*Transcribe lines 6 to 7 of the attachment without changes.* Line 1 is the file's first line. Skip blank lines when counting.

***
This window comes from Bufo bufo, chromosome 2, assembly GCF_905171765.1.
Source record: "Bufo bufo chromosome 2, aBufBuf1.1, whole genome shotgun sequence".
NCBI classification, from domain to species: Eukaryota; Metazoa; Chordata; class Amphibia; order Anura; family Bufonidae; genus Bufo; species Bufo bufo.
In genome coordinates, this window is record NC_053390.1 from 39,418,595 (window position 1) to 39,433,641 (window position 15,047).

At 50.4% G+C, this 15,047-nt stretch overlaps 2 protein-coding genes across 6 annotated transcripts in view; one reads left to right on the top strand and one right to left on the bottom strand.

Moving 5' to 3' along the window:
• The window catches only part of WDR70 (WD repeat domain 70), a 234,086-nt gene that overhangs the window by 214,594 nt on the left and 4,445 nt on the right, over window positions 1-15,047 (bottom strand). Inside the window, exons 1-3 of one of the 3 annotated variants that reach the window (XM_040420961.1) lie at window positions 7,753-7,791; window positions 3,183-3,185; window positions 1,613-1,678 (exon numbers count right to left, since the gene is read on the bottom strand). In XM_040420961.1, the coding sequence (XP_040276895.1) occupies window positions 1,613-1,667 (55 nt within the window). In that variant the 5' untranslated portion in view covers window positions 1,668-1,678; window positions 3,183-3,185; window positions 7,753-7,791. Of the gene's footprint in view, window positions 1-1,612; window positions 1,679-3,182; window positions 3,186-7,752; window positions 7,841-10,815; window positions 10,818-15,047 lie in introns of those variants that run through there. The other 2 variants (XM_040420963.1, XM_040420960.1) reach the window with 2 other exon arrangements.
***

Moving 5' to 3' along the window:
• The window catches only part of WDR70 (WD repeat domain 70), a 234,086-nt gene that overhangs the window by 214,594 nt on the left and 4,445 nt on the right, over window positions 1-15,047 (bottom strand). Inside the window, exons 1-3 of one of the 3 annotated variants that reach the window (XM_040420961.1) lie at window positions 7,753-7,791; window positions 3,183-3,185; window positions 1,613-1,678 (exon numbers count right to left, since the gene is read on the bottom strand). In XM_040420961.1, the coding sequence (XP_040276895.1) occupies window positions 1,613-1,667 (55 nt within the window). In that variant the 5' untranslated portion in view covers window positions 1,668-1,678; window positions 3,183-3,185; window positions 7,753-7,791. Of the gene's footprint in view, window positions 1-1,612; window positions 1,679-3,182; window positions 3,186-7,752; window positions 7,841-10,815; window positions 10,818-15,047 lie in introns of those variants that run through there. The other 2 variants (XM_040420963.1, XM_040420960.1) reach the window with 2 other exon arrangements.